MARYLAND, USA — On July 1, 2023, recreational marijuana will be legal in the state of Maryland.
In November, more than 850,000 people voted in favor of adding the constitutional amendment called Question 4 on the ballot.
It read, "Do you favor the legalization of the use of cannabis by an individual who is at least 21 years of age on or after July 1, 2023, in the State of Maryland? (Adding Article XX, Section 1 to the Maryland Constitution)"
On Friday, Maryland state lawmakers released Senate Bill 516, an 88-page document that details how it will all work.
"The goal wasn't to get Marylanders high, it was to take cannabis out of the criminal stream of commerce to stop minority young men from getting arrested and dying from it," said Del. C.T. Wilson (D-MD).
He told WUSA9 that the bill centers around social equity, "inclusion for disproportionately affected communities that have basically been affected by the war on drugs."
"We're making sure that not only can they participate but they can benefit," said Wilson.
He told WUSA9 that less than 2% of participants in the cannabis industry are minorities.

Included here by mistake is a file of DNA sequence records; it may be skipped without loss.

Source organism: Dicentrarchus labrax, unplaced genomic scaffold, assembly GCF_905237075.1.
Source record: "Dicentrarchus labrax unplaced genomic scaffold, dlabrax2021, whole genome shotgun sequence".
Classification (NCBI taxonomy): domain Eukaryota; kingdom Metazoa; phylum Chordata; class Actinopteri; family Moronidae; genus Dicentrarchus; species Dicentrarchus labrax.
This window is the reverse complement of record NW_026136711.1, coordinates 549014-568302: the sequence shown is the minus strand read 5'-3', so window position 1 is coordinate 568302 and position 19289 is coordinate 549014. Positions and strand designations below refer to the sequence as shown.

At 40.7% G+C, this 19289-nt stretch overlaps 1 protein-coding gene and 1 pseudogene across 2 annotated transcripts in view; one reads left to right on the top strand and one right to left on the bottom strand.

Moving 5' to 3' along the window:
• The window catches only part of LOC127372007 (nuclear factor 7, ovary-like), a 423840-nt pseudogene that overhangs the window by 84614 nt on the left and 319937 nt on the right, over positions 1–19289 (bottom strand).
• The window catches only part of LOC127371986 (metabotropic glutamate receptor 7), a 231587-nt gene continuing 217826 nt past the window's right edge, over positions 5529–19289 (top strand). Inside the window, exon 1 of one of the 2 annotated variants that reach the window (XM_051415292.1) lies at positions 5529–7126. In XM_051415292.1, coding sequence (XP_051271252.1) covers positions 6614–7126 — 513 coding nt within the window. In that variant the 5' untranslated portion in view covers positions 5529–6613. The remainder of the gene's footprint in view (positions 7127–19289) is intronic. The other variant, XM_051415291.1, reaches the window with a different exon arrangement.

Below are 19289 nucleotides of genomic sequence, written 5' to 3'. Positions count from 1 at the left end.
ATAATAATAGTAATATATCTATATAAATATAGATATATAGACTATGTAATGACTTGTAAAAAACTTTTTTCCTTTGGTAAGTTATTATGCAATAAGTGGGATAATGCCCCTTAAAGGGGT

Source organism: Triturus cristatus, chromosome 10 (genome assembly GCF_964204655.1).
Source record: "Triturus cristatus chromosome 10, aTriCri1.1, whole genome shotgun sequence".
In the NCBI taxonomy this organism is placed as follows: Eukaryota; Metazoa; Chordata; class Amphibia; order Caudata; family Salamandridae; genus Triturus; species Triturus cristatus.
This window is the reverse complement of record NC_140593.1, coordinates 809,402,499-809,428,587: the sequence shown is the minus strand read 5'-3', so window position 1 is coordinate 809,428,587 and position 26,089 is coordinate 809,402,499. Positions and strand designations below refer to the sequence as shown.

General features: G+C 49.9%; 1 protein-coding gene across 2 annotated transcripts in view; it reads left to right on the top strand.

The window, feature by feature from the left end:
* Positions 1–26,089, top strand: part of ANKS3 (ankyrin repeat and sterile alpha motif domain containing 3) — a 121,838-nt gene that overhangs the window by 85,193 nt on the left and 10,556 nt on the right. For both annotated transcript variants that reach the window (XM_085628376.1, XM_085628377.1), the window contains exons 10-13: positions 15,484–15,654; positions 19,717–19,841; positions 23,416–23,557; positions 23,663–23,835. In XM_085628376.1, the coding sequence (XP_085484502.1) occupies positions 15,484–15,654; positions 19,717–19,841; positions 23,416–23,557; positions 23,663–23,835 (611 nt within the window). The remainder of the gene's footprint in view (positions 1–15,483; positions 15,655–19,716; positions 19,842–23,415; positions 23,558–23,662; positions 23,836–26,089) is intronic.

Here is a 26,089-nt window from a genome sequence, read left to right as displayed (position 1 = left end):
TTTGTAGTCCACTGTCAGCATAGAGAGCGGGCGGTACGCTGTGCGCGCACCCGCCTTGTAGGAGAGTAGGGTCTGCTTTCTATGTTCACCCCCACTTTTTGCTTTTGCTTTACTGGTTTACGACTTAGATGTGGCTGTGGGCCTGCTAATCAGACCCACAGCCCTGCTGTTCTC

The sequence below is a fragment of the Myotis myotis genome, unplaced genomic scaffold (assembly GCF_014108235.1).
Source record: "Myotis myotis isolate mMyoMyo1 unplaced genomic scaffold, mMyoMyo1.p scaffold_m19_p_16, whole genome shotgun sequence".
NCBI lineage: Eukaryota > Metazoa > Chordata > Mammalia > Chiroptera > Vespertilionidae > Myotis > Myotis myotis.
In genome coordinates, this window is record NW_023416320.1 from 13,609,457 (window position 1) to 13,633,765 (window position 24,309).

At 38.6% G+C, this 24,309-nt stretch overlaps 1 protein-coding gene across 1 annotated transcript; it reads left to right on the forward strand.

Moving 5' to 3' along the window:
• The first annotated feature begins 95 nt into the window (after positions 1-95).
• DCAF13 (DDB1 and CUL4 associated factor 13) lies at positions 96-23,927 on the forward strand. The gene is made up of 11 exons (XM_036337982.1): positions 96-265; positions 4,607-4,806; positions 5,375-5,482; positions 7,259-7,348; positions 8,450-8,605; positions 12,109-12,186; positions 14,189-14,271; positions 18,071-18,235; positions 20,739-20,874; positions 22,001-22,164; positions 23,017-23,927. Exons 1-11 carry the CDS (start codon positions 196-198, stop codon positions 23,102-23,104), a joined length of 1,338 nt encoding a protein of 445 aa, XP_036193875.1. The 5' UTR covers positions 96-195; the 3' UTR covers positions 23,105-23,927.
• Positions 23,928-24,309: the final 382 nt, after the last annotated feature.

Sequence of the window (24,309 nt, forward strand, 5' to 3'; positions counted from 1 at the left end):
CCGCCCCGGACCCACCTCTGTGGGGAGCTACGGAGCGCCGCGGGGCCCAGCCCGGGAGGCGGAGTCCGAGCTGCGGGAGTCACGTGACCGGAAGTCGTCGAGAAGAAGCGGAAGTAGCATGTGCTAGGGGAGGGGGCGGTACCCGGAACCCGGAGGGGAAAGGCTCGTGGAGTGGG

"That's a problem and Maryland can do much better," said Wilson
When it comes to who gets licenses first, according to the bill, first dibs will be given to businesses who already have licenses to sell medical marijuana.
Next, an Office of Social Equity and the Attorney General would identify communities that were "disproportionately harmed by the war on drugs." People who lived there, would be next in line.
Jume Akinnagbe, the President of Marileaves Extraction LLC, told WUSA9 giving recreational licenses to those with current medical marijuana licenses first, does the opposite.
"It allows the current operators who are majority white, Caucasian, it allows them to get into the recreational market and to propel further on before the next set of licenses are issued," said Akinnagbe.
Wilson told WUSA9 they hope to flip the script and encourage minority business owners to apply for licenses and jump on board this budding industry.
"It is an embarrassment to see the lack of minority participation across the nation. I know Maryland can do better," said Wilson.
To read the entire bill, click here.